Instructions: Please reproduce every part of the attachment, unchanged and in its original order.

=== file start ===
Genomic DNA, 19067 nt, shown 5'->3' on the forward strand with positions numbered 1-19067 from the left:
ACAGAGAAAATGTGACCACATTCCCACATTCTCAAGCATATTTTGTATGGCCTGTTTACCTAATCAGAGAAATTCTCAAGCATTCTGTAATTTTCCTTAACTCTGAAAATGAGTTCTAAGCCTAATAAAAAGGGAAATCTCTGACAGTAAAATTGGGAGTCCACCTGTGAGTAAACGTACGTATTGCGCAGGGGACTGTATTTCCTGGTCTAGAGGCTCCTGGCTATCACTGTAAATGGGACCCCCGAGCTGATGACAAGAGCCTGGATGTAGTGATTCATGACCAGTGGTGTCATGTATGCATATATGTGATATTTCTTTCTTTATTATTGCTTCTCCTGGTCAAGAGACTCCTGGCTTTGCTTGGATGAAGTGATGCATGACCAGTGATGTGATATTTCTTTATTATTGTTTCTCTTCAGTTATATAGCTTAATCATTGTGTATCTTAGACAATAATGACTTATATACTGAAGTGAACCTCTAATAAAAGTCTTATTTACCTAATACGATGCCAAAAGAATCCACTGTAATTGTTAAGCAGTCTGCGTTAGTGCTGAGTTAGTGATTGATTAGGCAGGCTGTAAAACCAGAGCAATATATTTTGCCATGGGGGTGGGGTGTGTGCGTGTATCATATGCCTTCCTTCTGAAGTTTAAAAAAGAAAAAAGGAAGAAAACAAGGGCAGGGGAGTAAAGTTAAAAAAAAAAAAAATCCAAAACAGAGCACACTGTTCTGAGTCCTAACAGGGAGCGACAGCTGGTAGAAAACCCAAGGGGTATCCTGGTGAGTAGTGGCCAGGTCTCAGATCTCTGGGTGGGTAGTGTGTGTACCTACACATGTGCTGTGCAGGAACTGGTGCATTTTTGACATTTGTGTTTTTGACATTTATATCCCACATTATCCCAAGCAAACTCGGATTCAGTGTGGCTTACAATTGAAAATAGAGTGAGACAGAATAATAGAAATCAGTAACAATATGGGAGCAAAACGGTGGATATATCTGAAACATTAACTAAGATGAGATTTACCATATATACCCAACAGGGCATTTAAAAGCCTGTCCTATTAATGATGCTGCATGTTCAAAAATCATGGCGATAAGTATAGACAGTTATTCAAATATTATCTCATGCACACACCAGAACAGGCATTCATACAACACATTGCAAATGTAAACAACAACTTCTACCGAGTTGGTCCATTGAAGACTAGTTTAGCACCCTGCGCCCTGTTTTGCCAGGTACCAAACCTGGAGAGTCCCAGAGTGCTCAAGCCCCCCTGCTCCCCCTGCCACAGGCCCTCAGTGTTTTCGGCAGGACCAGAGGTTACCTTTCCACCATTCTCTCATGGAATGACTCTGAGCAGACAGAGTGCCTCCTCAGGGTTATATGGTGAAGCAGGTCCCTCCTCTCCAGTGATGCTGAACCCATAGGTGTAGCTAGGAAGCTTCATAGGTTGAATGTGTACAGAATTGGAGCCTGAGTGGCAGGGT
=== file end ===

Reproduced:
Genomic DNA, 19067 nt, shown 5'->3' on the forward strand with positions numbered 1-19067 from the left:
ACAGAGAAAATGTGACCACATTCCCACATTCTCAAGCATATTTTGTATGGCCTGTTTACCTAATCAGAGAAATTCTCAAGCATTCTGTAATTTTCCTTAACTCTGAAAATGAGTTCTAAGCCTAATAAAAAGGGAAATCTCTGACAGTAAAATTGGGAGTCCACCTGTGAGTAAACGTACGTATTGCGCAGGGGACTGTATTTCCTGGTCTAGAGGCTCCTGGCTATCACTGTAAATGGGACCCCCGAGCTGATGACAAGAGCCTGGATGTAGTGATTCATGACCAGTGGTGTCATGTATGCATATATGTGATATTTCTTTCTTTATTATTGCTTCTCCTGGTCAAGAGACTCCTGGCTTTGCTTGGATGAAGTGATGCATGACCAGTGATGTGATATTTCTTTATTATTGTTTCTCTTCAGTTATATAGCTTAATCATTGTGTATCTTAGACAATAATGACTTATATACTGAAGTGAACCTCTAATAAAAGTCTTATTTACCTAATACGATGCCAAAAGAATCCACTGTAATTGTTAAGCAGTCTGCGTTAGTGCTGAGTTAGTGATTGATTAGGCAGGCTGTAAAACCAGAGCAATATATTTTGCCATGGGGGTGGGGTGTGTGCGTGTATCATATGCCTTCCTTCTGAAGTTTAAAAAAGAAAAAAGGAAGAAAACAAGGGCAGGGGAGTAAAGTTAAAAAAAAAAAAAATCCAAAACAGAGCACACTGTTCTGAGTCCTAACAGGGAGCGACAGCTGGTAGAAAACCCAAGGGGTATCCTGGTGAGTAGTGGCCAGGTCTCAGATCTCTGGGTGGGTAGTGTGTGTACCTACACATGTGCTGTGCAGGAACTGGTGCATTTTTGACATTTGTGTTTTTGACATTTATATCCCACATTATCCCAAGCAAACTCGGATTCAGTGTGGCTTACAATTGAAAATAGAGTGAGACAGAATAATAGAAATCAGTAACAATATGGGAGCAAAACGGTGGATATATCTGAAACATTAACTAAGATGAGATTTACCATATATACCCAACAGGGCATTTAAAAGCCTGTCCTATTAATGATGCTGCATGTTCAAAAATCATGGCGATAAGTATAGACAGTTATTCAAATATTATCTCATGCACACACCAGAACAGGCATTCATACAACACATTGCAAATGTAAACAACAACTTCTACCGAGTTGGTCCATTGAAGACTAGTTTAGCACCCTGCGCCCTGTTTTGCCAGGTACCAAACCTGGAGAGTCCCAGAGTGCTCAAGCCCCCCTGCTCCCCCTGCCACAGGCCCTCAGTGTTTTCGGCAGGACCAGAGGTTACCTTTCCACCATTCTCTCATGGAATGACTCTGAGCAGACAGAGTGCCTCCTCAGGGTTATATGGTGAAGCAGGTCCCTCCTCTCCAGTGATGCTGAACCCATAGGTGTAGCTAGGAAGCTTCATAGGTTGAATGTGTACAGAATTGGAGCCTGAGTGGCAGGGT